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Trigger Applications#

This topic provides examples of how to use trigger boards and frame grabbers in applications.

Using Multiple Boards#

There are various options to connect and synchronize multiple frame grabbers and trigger boards:

  • Connect one trigger board to multiple frame grabbers.
  • Connect several trigger boards to one frame grabber. This allows to you, e.g., use the same trigger in two or more different voltage domains.
  • Connect multiple frame grabbers without a trigger board: In this case, one master frame grabber synchronizes all its slave frame grabbers.

To connect to multiple frame grabber devices, Basler recommends to use a specific 34-pin flat cable (Multi-Board Trigger Cable) provided by Basler. The cable offers one connector for the trigger board and multiple connectors for the frame grabbers. The signals of the cable use open collector drivers.

Multi-Board Trigger Cable

The Multi-Board Trigger Cable is available in two variants:

  • Multi-Board Trigger Cable – Left (order number 2200000374)
  • Multi-Board Trigger Cable – Right (order number 2200000480)

Contact Basler Sales for ordering information.


As an alternative to using the multi-board trigger cable, it is also possible to connect and synchronize the frame grabbers via Front GPIO. Basler doesn't provide cables for this purpose.

Using one trigger extension board for several frame grabbers is the easiest solution to synchronize frame grabbers. By sharing the trigger input lines of the trigger board, all frame grabber devices in the computer are synchronized.

There is no limit on how many frame grabber devices can be connected to one trigger extension board. However, Basler recommends connecting only frame grabbers located in the same computer. Usually, a trigger extension board synchronizes all frame grabbers in one computer.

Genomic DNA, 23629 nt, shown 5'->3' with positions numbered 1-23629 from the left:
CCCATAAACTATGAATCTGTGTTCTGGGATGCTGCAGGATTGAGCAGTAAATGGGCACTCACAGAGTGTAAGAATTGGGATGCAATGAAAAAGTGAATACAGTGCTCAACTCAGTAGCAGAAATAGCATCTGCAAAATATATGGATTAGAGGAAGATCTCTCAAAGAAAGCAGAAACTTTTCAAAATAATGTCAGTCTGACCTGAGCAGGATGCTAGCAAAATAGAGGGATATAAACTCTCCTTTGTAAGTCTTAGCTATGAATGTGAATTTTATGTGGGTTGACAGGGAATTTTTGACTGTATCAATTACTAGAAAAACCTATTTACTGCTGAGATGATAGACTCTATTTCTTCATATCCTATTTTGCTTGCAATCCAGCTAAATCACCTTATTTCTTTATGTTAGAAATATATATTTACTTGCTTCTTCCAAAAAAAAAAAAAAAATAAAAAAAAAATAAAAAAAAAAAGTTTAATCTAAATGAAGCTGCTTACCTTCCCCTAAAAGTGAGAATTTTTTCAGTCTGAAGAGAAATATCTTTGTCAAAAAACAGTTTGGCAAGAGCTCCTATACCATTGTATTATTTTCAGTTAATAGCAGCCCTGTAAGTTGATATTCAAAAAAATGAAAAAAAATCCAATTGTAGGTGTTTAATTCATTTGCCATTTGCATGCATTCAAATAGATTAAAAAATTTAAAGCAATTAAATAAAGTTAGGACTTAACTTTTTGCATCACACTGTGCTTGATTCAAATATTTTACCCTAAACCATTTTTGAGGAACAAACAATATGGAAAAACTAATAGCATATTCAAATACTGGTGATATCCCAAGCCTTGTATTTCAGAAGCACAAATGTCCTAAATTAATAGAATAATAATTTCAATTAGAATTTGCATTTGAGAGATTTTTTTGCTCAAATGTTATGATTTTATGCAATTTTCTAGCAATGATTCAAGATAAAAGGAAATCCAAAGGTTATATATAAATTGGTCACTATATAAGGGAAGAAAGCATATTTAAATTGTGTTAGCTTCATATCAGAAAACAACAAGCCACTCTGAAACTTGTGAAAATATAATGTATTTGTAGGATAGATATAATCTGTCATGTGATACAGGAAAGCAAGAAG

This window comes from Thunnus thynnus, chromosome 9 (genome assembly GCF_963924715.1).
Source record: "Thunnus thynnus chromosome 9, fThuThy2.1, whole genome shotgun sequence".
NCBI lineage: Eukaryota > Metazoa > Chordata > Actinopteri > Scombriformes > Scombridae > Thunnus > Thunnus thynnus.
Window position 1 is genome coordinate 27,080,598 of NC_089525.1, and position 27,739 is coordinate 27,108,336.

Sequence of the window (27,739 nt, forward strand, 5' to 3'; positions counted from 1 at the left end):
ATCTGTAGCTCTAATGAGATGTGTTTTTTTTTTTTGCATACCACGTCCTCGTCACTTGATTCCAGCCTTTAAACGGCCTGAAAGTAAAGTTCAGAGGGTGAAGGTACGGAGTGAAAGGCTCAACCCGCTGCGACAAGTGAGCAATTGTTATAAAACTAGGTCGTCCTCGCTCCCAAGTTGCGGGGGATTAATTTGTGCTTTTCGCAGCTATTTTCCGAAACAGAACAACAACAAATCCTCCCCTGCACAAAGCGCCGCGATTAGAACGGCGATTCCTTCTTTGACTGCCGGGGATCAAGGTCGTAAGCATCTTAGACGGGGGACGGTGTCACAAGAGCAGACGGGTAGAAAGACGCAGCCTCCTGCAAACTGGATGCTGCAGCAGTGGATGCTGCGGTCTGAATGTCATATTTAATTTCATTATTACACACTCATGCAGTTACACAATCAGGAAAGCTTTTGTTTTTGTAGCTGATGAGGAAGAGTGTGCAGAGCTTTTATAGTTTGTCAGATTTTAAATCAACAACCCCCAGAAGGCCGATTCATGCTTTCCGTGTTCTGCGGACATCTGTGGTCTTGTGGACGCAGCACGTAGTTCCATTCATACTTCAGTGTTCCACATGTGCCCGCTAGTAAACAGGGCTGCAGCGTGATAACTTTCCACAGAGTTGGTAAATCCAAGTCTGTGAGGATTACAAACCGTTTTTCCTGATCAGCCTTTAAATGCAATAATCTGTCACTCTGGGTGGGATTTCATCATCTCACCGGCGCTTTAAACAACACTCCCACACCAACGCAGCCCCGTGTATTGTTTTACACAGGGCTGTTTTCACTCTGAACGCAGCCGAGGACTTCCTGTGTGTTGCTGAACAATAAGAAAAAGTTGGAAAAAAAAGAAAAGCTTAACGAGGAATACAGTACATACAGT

Using a trigger extension board for synchronizing multiple boards is useful if the acquisition is controlled externally.

However, there are applications where no external source is available or desired. In these cases, a master frame grabber device needs to synchronize all its slave frame grabber devices.


Don't connect the following pins between two frame grabbers:

  • Pin 2
  • Pin 4
  • Pin 32
  • Pin 34

If you use the Multi-Board Trigger Cable, these lines are already disconnected.

Connecting a Shaft Encoder#

Pins (Example)#

You connect the two differential signals (A and B) of the shaft encoder to one of the trigger board ports as follows:

Connecting a Shaft Encoder

The shaft encoder sends differential signals, i.e., signal A+, signal A-, signal B+, and signal B-. Therefore, you must use four pins (11–14) for receiving two signals (signal A and signal B).

Shaft Encoders#

A shaft encoder or rotary encoder can be used to generate trigger input signals for a line camera. A simple relative rotary encoder can only measure the speed of the movement and trigger the camera to sample the object in equidistant lines.

The figure below illustrates a setup where the line camera could, e.g., be triggered on the rising edge of the encoder signal.

Shaft Encoder with One Signal

If not only the speed of the object varies, but also the direction of the transport belt (forwards or backwards), a single signal isn't enough to record seamless images. A shaft encoder that allows to detect if the transport belt is moving forwards or backwards has a second encoder signal (signal B), that follows the first signal (signal A) with a certain delay.

The figure below shows an A/B shaft encoder where the line camera could, e.g., be triggered on the edge of the encoder signal A. If the encoder is rotating forwards, then the signal B is low at the moment of the rising signal A.

If the encoder is rotating in the other direction, the process is reverted, and signal A follows B. In this case, the signal B is high at a rising signal A, and no trigger signal is generated.

Shaft Encoder with Two Signals

To acquire a seamless image, it's not only necessary to ignore encoder signals generated during backwards rotation, but also to compensate for the "displacement" when moving forward again:

Shaft Encoder Timing Diagram